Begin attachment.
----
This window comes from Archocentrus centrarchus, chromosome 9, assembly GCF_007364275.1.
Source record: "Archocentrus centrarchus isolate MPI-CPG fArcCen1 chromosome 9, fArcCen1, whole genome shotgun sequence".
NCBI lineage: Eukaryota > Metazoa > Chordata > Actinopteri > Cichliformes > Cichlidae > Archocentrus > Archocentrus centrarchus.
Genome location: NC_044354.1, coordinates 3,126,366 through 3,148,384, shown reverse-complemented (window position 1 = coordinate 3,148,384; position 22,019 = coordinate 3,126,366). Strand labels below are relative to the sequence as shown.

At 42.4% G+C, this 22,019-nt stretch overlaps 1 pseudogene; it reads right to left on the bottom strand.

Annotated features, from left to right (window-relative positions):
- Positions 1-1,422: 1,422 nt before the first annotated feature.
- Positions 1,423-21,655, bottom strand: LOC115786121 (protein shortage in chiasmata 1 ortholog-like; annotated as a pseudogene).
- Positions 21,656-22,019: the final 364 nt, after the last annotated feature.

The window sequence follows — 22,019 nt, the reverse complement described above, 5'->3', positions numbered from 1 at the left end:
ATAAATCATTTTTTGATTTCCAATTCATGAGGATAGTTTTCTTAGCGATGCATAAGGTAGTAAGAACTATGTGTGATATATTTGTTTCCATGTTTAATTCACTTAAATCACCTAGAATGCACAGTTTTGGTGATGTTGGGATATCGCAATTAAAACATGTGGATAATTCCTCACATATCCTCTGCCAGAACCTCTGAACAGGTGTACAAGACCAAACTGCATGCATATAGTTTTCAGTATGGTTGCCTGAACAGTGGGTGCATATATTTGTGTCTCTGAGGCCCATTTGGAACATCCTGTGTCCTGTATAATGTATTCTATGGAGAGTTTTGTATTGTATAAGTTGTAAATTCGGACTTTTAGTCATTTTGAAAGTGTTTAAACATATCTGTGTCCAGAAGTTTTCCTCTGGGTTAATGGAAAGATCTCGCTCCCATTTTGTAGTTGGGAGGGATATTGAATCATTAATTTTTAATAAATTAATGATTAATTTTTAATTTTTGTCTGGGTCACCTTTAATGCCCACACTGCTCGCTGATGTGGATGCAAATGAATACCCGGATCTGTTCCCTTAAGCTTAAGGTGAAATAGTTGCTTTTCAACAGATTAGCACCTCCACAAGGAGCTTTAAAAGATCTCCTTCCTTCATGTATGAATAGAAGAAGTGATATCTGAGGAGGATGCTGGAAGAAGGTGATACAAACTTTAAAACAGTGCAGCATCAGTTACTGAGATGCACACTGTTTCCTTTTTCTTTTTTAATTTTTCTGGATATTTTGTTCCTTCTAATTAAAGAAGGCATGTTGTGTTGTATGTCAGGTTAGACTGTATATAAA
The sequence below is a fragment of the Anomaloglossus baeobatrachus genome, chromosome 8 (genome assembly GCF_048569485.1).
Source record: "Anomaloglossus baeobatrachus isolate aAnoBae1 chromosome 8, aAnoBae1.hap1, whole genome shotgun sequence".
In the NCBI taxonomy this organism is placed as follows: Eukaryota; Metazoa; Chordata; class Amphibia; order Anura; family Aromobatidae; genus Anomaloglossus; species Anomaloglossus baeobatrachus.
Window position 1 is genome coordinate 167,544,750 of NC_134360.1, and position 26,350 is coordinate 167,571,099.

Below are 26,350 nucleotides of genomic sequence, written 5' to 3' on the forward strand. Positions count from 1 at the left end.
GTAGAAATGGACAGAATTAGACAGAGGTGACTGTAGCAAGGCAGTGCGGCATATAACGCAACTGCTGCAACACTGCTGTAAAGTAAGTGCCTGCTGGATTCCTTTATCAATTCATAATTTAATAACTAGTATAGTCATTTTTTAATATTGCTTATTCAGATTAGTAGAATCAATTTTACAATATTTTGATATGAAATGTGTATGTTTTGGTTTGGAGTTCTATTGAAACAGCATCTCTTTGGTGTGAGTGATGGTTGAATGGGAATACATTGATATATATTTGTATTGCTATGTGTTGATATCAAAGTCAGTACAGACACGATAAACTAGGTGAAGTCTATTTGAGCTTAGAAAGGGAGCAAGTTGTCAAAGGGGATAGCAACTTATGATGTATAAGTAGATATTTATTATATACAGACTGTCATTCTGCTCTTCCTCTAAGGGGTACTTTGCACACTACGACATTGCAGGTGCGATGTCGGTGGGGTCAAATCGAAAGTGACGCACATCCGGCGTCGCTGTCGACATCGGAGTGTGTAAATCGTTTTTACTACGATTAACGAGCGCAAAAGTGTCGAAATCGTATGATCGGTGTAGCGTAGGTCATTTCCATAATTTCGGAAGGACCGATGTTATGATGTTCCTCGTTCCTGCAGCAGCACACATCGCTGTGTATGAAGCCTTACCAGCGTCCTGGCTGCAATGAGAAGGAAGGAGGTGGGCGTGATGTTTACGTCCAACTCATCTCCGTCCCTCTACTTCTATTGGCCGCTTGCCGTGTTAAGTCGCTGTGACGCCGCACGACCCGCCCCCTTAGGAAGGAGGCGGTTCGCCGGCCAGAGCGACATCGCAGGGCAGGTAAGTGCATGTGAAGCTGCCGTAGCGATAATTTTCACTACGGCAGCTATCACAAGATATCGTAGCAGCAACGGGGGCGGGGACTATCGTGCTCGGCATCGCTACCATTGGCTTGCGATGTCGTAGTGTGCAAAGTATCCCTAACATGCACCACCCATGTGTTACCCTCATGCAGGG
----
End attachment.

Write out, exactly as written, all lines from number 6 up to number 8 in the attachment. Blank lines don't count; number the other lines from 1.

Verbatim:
Annotated features, from left to right (window-relative positions):
- Positions 1-1,422: 1,422 nt before the first annotated feature.
- Positions 1,423-21,655, bottom strand: LOC115786121 (protein shortage in chiasmata 1 ortholog-like; annotated as a pseudogene).